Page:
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Updated with correction: We posted this rumor earlier, but according to a representative at Lionsgate that we asked for comment, Gillespie is still on board the project. Regarding the rumor, the representative said, “This is not true. [Gillespie] is still set to direct.” We apologize for the error, but the situation doesn’t at all change Kate’s feelings on the project that can be found below: News from our pals at Twitch reports that director Craig Gillespie has left the troubled film adaptation of Seth Grahame-Smith‘s novel, Pride and Prejudice and Zombies, that reimagines the Jane Austen classic as a story not just about the emotional battles of Elizabeth Bennett and Mr. Darcy, but those battles as set against a countryside overrun with zombies. If Gillespie is off the project, he joins two other directors who previously jumped ship on the film - David O. Russell and Mike White. Besides not having a director, the film is also sorely lacking for a leading lady, with Mila Kunis, Emma Stone, Rooney Mara, and Olivia Wilde all reportedly considered for the role or straight out offered it in the past, with none of them ever signing on. Buzz continues to turn back to Natalie Portman, however, as Portman’s production company is co-producing the project and the actress has an open schedule after the recent birth of her son. As of now, Dominic Cooper is apparently set to play Mr. Darcy, making him the only person with a firm commitment at this point. But, considering the revolving […]

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This week, Fat Guy Kevin Carr flexes his rippling muscles and sets out to live a warrior lifestyle, just like Jason Momoa in Conan the O’Barbarian. But before he can do that, he has to drive a stake through his neighbor’s heart, since he’s certain he lives next door to a vampire. What else could all those sparkles be about? Meanwhile, he sends his kids off to a dangerous 3D, Aroma-Vision mission, hoping they can make it as real spy kids so they can teach him to put on a fake British accent and woo a not-quite-British Anne Hathaway.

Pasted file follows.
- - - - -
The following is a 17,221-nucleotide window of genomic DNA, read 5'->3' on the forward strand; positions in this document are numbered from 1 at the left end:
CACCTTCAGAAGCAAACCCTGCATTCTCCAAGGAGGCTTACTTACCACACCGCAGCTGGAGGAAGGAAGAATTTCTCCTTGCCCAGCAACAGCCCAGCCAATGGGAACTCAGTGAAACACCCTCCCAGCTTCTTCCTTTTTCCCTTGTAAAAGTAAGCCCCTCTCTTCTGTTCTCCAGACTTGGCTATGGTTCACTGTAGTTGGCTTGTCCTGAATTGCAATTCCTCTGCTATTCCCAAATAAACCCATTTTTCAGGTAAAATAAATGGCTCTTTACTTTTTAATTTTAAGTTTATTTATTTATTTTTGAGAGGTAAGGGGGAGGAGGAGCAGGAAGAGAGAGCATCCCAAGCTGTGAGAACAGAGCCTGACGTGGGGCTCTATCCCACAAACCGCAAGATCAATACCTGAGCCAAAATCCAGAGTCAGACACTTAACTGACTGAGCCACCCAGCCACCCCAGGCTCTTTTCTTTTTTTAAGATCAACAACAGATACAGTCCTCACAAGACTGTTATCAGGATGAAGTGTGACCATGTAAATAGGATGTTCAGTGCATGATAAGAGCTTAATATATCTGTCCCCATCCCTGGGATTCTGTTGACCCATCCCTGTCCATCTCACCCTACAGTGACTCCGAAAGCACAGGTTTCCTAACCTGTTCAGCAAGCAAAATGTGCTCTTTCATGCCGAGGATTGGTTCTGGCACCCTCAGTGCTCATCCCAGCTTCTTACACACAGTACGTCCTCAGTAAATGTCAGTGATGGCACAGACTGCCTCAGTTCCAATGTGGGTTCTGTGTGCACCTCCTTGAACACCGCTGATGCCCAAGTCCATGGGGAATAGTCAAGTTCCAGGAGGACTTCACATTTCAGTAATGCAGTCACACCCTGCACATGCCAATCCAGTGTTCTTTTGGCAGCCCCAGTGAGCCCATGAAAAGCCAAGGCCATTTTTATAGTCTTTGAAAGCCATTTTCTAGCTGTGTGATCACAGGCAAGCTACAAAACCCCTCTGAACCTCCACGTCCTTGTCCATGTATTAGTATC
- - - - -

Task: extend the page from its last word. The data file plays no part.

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I am likely one of very few critics that sat down to watch Craig Gillespie’s Fright Night having not seen Tom Holland’s 1985 original first, but upon doing so after, feel I’ve unintentionally done myself a great service. Now that I’ve seen it, the original is a great film; Chris Sarandon’s Jerry Dandrige and Roddy McDowall’s Peter Vincent are uniquely them, the tone and pace a perfect example of eighties horror done right – smart and campy all at once. Like most re-makes/re-imaginings, if the original felt good and was a part of my film collage growing up, it would have colored my perception of the new offering by default. This certainly isn’t bad, but it’s not always the best way to approach something new. I am glad then that in putting the cart before the horse, I was able to appreciate and have a good bit of fun with this latest offering.

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I visited the set of the new Fright Night movie last September and wrote about the experience here. That post covers my thoughts on the whole process, but it’s not all I have to report. No siree, while I was there several members of the cast and crew took time out of their clearly busy schedule to chat with the press. Unheard of you say? It’s true! And here are some words to prove it from the likes of Anton Yelchin and director Craig Gillespie! [These are excerpts from group interviews conducted during the set visit.] Be sure to check out all of our Fright Night coverage here.

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I visited the set of the new Fright Night movie last September and wrote about the experience here. That post covers my thoughts on the whole process, but it’s not all I have to report. No siree, while I was there several members of the cast and crew took time out of their clearly busy schedule to chat with the press. Unheard of you say? It’s true! And here are some words to prove it from the likes of Colin Farrell and Imogen Poots! [These are excerpts from group interviews conducted during the set visit.] Be sure to check out all of our Fright Night coverage here.